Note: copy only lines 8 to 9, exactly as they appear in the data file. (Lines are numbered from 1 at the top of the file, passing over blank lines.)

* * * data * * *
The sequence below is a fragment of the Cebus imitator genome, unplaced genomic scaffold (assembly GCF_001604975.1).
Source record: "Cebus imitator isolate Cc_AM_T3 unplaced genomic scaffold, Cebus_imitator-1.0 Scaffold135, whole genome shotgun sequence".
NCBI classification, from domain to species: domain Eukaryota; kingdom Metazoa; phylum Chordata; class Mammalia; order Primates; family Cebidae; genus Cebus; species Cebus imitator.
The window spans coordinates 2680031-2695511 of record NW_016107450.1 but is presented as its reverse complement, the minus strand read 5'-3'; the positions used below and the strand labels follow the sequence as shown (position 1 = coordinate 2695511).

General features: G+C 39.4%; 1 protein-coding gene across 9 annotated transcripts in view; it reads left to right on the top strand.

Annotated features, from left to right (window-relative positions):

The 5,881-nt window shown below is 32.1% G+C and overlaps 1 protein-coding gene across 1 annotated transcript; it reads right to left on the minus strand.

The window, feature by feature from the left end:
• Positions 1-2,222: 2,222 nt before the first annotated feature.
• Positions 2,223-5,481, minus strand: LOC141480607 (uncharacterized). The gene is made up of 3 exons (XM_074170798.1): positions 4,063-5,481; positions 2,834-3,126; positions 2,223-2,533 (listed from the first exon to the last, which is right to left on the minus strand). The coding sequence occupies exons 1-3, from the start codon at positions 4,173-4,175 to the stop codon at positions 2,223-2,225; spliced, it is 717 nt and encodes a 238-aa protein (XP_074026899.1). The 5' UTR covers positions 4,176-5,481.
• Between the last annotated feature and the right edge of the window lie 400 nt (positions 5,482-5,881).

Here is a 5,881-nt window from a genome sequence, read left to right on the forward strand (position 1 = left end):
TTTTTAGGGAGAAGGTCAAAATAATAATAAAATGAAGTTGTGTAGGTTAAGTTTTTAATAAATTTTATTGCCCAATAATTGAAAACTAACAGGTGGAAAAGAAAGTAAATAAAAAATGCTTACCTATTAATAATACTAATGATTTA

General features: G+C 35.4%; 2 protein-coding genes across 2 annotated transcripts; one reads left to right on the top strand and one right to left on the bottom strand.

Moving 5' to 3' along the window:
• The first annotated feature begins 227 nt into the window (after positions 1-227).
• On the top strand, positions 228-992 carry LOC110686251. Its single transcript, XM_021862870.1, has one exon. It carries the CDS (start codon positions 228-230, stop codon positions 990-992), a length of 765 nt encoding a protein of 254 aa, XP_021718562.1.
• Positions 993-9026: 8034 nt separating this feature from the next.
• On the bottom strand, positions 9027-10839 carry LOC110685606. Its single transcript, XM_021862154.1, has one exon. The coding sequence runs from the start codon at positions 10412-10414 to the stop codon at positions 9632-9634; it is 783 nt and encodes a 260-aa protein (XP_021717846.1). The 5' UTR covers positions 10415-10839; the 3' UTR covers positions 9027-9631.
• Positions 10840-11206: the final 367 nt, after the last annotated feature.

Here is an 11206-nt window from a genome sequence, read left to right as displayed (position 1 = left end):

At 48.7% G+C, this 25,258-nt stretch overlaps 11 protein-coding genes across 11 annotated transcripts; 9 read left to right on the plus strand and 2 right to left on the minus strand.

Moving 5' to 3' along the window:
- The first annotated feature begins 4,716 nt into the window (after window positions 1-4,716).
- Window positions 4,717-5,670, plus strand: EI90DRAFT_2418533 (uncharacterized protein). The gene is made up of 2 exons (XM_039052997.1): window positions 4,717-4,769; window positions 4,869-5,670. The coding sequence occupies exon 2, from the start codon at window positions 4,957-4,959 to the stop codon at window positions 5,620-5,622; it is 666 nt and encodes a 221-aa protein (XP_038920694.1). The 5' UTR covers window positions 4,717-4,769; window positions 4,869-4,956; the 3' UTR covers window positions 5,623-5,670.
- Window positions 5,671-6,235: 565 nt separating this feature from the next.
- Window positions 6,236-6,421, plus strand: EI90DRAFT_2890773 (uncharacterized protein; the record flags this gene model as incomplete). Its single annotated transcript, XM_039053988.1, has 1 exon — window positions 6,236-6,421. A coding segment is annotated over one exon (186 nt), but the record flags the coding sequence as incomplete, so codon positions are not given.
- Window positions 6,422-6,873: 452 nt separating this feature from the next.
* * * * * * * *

The window, feature by feature from the left end:
• Positions 1-2,222: 2,222 nt before the first annotated feature.